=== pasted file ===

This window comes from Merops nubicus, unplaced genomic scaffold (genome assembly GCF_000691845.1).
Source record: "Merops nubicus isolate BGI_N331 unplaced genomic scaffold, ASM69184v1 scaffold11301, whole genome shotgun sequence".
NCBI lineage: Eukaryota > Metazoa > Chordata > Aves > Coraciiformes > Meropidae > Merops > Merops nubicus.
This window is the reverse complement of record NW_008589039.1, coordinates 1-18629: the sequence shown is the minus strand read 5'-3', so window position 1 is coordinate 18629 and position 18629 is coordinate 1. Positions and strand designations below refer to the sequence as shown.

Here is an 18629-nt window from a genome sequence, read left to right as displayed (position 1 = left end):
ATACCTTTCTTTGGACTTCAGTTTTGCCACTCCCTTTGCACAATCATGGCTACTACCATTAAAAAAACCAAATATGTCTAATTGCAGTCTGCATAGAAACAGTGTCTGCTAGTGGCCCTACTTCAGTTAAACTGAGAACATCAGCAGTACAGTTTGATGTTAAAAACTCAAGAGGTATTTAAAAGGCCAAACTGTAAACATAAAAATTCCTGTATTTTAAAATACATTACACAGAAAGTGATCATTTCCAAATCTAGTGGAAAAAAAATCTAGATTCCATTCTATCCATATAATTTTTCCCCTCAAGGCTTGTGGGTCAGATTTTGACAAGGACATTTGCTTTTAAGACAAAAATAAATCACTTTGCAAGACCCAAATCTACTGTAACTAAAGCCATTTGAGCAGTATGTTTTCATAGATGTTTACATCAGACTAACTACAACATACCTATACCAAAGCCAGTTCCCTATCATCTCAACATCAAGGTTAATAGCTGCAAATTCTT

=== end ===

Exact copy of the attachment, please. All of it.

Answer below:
This window comes from Merops nubicus, unplaced genomic scaffold (genome assembly GCF_000691845.1).
Source record: "Merops nubicus isolate BGI_N331 unplaced genomic scaffold, ASM69184v1 scaffold11301, whole genome shotgun sequence".
NCBI lineage: Eukaryota > Metazoa > Chordata > Aves > Coraciiformes > Meropidae > Merops > Merops nubicus.
This window is the reverse complement of record NW_008589039.1, coordinates 1-18629: the sequence shown is the minus strand read 5'-3', so window position 1 is coordinate 18629 and position 18629 is coordinate 1. Positions and strand designations below refer to the sequence as shown.

Here is an 18629-nt window from a genome sequence, read left to right as displayed (position 1 = left end):
ATACCTTTCTTTGGACTTCAGTTTTGCCACTCCCTTTGCACAATCATGGCTACTACCATTAAAAAAACCAAATATGTCTAATTGCAGTCTGCATAGAAACAGTGTCTGCTAGTGGCCCTACTTCAGTTAAACTGAGAACATCAGCAGTACAGTTTGATGTTAAAAACTCAAGAGGTATTTAAAAGGCCAAACTGTAAACATAAAAATTCCTGTATTTTAAAATACATTACACAGAAAGTGATCATTTCCAAATCTAGTGGAAAAAAAATCTAGATTCCATTCTATCCATATAATTTTTCCCCTCAAGGCTTGTGGGTCAGATTTTGACAAGGACATTTGCTTTTAAGACAAAAATAAATCACTTTGCAAGACCCAAATCTACTGTAACTAAAGCCATTTGAGCAGTATGTTTTCATAGATGTTTACATCAGACTAACTACAACATACCTATACCAAAGCCAGTTCCCTATCATCTCAACATCAAGGTTAATAGCTGCAAATTCTT